The Denver Broncos, trailing 10-7, drove deep into Atlanta Falcons territory late in the fourth quarter of the Hall of Fame game Thursday night. Hundreds of thousands of dollars -- much of it from professional bettors -- was at stake.
By kickoff, more money had been bet on the NFL preseason opener than had been wagered on some of the day's major league baseball games at sportsbooks around the nation.
At Caesars Palace in Las Vegas, the NFL game attracted more money from bettors than baseball games between the Cincinnati Reds and Atlanta Braves, and Houston Astros and Cleveland Indians. The SuperBook at Westgate Las Vegas had more money riding on the football game than three of the six night baseball games.
A spokesman for FanDuel's sportsbook in New Jersey, New York and Pennsylvania said more individual pregame bets were made on the NFL game than were made on the typical baseball game, while the handle (amount wagered) was similar.
"The masses don't normally get fully involved with the exhibition games," said Nick Bogdanovich, director of trading for William Hill U.S. "The average Joe doesn't even know who is playing. It's glorified tryouts."
However, while the betting public isn't always interested in NFL preseason, the smart money is.
During the regular season, the amount of money bet by the public dwarfs the amount wagered by professional bettors. At some sportsbooks, public bettors are responsible for 90% or more of the money wagered on a typical regular-season game. That's not the case in preseason, though.
Bookmakers say professional bettors often account for 50-70% of the money bet on a preseason game.
"The handle is pretty sharp-concentrated on straight bets on the NFL preseason," said John Murray, sportsbook director at the Westgate SuperBook in Las Vegas.
Influential bets on the Hall of Fame game moved the point spread several points across the market. The Broncos went from 1-point underdogs to 2.5-point favorites at some sportsbooks.
Because of the increased concentration of sharp action in the preseason, Las Vegas sports bettor Preston Johnson says the line movement on an exhibition game is more "trustworthy."
"That move on Denver is pretty legitimate and hasn't moved back any," Johnson, a betting analyst for ESPN, said before Thursday's game kicked off. "It peaked at 2.5 and stayed at 2.5. I think that's telling."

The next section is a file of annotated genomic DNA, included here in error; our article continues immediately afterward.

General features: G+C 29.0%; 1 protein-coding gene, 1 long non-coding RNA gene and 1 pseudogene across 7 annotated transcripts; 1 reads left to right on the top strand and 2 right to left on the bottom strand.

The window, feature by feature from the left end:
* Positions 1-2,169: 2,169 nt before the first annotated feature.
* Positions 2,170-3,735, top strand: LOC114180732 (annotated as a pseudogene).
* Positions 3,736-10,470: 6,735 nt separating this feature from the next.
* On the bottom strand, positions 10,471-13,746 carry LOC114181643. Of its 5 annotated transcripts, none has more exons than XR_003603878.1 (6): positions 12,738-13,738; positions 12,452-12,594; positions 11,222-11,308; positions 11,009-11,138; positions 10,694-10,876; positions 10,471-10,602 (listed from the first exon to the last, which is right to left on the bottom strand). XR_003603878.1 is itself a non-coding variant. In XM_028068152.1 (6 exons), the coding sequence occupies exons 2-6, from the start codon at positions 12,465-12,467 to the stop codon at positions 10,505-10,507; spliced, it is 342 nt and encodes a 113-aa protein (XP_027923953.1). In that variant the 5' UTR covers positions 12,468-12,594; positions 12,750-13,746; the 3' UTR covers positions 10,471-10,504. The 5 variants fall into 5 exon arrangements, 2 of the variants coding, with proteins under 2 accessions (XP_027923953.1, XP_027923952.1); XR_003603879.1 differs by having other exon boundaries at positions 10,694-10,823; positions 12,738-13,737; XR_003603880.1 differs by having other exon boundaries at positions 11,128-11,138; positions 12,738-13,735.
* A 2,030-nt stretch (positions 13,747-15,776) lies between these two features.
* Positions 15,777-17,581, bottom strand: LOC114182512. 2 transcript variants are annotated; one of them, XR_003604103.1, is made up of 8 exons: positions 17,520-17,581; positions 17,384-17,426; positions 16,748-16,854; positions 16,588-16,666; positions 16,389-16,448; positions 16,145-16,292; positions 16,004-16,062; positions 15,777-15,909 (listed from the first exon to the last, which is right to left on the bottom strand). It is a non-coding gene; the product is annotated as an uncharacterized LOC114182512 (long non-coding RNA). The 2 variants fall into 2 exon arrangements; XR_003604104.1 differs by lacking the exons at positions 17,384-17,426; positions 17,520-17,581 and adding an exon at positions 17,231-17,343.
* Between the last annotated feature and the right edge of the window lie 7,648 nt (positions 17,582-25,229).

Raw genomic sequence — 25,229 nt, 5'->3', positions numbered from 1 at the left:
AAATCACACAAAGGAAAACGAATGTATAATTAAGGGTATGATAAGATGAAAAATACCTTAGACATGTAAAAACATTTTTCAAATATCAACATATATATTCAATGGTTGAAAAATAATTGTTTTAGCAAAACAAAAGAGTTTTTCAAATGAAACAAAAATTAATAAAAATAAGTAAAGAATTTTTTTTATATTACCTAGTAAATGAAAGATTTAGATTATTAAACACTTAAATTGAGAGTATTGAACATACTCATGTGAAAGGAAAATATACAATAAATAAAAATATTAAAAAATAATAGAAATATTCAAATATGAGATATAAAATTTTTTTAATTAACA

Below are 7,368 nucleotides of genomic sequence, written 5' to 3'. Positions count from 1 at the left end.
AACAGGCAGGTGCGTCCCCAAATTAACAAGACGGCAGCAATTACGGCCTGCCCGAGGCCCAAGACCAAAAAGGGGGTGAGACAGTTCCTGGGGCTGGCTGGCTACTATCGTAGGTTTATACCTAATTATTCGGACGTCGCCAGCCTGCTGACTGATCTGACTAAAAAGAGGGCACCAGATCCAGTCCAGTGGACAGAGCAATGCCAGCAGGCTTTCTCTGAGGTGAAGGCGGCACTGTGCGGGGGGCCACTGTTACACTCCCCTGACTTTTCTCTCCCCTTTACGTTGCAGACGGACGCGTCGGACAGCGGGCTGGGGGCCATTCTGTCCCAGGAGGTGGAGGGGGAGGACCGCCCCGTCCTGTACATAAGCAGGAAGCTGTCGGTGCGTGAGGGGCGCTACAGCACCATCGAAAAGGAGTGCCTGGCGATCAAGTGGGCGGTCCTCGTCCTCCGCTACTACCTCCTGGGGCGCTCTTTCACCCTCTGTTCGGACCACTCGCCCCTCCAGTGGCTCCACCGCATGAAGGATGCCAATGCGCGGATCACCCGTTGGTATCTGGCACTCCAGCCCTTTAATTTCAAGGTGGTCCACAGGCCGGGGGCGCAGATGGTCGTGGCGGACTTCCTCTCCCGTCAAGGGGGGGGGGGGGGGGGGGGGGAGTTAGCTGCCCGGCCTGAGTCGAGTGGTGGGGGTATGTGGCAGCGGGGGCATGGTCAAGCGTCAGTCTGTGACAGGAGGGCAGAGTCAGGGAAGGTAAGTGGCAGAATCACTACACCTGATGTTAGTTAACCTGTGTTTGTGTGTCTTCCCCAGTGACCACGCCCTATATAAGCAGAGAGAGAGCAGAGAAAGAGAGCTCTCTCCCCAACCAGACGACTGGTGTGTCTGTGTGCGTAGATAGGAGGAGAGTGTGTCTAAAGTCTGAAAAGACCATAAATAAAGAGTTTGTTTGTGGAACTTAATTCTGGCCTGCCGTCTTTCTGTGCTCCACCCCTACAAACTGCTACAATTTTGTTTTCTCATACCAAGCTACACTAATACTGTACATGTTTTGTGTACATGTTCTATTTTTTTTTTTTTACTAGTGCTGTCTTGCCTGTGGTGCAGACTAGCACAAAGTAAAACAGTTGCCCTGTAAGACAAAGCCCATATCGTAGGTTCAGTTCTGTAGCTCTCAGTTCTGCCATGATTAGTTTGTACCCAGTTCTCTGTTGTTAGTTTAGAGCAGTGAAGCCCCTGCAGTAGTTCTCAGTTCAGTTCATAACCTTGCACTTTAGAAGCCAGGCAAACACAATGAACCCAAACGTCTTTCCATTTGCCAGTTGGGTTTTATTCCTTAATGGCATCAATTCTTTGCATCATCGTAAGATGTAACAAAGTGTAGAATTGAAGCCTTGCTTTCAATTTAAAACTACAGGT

The Broncos turned a fourth-quarter interception into a game-winning drive, covering the spread in a 14-10 victory. They scored the winning touchdown on a tipped pass from third-string rookie quarterback Brett Rypien to sixth-round draft pick Juwann Winfree on fourth down with 1:26 to play.
The Falcons have failed to cover the spread in their last 11 preseason games. They've lost last their last nine straight up.
Odds and ends: NFL preseason betting market
• According to sports data site TeamRankings.com, the spread margin -- the difference between the closing line and margin of victory -- has been slightly lower in preseason games (9.2) than in the regular season (9.55) over the past three years.
• The spread margin was highest in Week 4 of the preseason, when games on average were decided by 10.57 points of the margin of victory. Week 3 had the lowest spread margin at 8.42.
• The total margin -- the difference between the closing over/under and the total points scored -- also was tighter over the last three preseasons (9.94) compared to the regular-season games (10.53) during that time.
• The total margin is highest in Week 4 of the preseason. Closing totals on Week 4 preseason games over the previous three years were off by 11.52 points.
• Betting limits on NFL preseason games often are 10-20% of what they are on regular-season games. Limits for Thursday's Broncos-Falcons game ranged from $1,000 to $5,000 at various sportsbooks.
• Jeff Stoneback, director of trading for the Mirage sportsbook in Las Vegas, said he couldn't recall ever taking a six-figure wager on an NFL preseason game but says some VIP casino guests will request extended limits and place bets in the $20,000 to $30,000 range.
• According to sports betting database Betlabsports.com, the betting favorites have won 58.7% of preseason games over the past 15 years. During that same span, betting favorites during the regular season won 59.7% of games.
• Over the past 15 preseasons, 51.4% of games stayed under the total.
Statistical data from ESPN Stats and Information and sports betting site Oddshark.com was used in this article.